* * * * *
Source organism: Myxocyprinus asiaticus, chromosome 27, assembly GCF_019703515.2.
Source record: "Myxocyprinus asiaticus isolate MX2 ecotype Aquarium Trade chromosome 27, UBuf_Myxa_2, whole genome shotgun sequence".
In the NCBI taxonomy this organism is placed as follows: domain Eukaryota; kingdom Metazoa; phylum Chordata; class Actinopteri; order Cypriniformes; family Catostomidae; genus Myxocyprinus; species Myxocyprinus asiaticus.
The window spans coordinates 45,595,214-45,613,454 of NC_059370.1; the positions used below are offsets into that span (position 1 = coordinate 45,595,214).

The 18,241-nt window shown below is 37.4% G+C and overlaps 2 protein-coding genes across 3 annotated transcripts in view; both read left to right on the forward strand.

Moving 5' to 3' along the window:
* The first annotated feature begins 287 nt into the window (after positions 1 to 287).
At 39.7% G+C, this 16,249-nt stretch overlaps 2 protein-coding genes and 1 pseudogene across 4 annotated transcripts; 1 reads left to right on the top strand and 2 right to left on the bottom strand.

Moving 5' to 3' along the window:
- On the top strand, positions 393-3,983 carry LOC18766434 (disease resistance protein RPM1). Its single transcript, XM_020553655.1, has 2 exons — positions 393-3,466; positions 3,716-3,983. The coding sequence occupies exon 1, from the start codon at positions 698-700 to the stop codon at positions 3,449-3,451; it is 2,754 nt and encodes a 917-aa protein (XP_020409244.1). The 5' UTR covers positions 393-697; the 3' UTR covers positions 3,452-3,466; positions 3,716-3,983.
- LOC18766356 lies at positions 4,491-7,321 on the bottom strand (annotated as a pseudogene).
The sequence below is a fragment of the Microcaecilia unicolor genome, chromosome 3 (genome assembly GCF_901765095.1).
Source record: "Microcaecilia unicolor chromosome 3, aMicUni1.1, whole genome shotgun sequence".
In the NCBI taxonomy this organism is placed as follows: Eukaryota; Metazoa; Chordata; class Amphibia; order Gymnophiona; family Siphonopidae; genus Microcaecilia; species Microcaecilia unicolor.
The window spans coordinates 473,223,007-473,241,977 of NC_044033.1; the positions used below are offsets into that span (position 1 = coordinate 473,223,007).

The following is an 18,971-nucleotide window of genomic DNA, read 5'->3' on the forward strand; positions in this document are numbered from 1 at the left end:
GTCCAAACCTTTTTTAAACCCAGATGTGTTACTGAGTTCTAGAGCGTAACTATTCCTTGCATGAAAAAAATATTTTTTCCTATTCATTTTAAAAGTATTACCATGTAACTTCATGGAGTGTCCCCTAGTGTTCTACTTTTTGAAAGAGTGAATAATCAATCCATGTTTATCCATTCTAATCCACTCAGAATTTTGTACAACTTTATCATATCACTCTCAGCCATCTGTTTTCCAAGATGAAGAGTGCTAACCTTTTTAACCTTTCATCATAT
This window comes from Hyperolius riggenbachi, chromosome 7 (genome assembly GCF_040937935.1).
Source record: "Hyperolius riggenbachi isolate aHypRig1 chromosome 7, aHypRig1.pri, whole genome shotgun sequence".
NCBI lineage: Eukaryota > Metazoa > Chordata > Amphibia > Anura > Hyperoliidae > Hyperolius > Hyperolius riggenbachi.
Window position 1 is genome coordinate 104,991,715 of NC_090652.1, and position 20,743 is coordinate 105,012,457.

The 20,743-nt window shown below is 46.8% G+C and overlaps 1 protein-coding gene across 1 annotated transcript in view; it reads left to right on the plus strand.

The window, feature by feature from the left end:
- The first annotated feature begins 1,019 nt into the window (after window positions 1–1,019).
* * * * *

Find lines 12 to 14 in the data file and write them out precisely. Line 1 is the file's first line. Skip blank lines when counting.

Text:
The sequence below is a fragment of the Microcaecilia unicolor genome, chromosome 3 (genome assembly GCF_901765095.1).
Source record: "Microcaecilia unicolor chromosome 3, aMicUni1.1, whole genome shotgun sequence".
In the NCBI taxonomy this organism is placed as follows: Eukaryota; Metazoa; Chordata; class Amphibia; order Gymnophiona; family Siphonopidae; genus Microcaecilia; species Microcaecilia unicolor.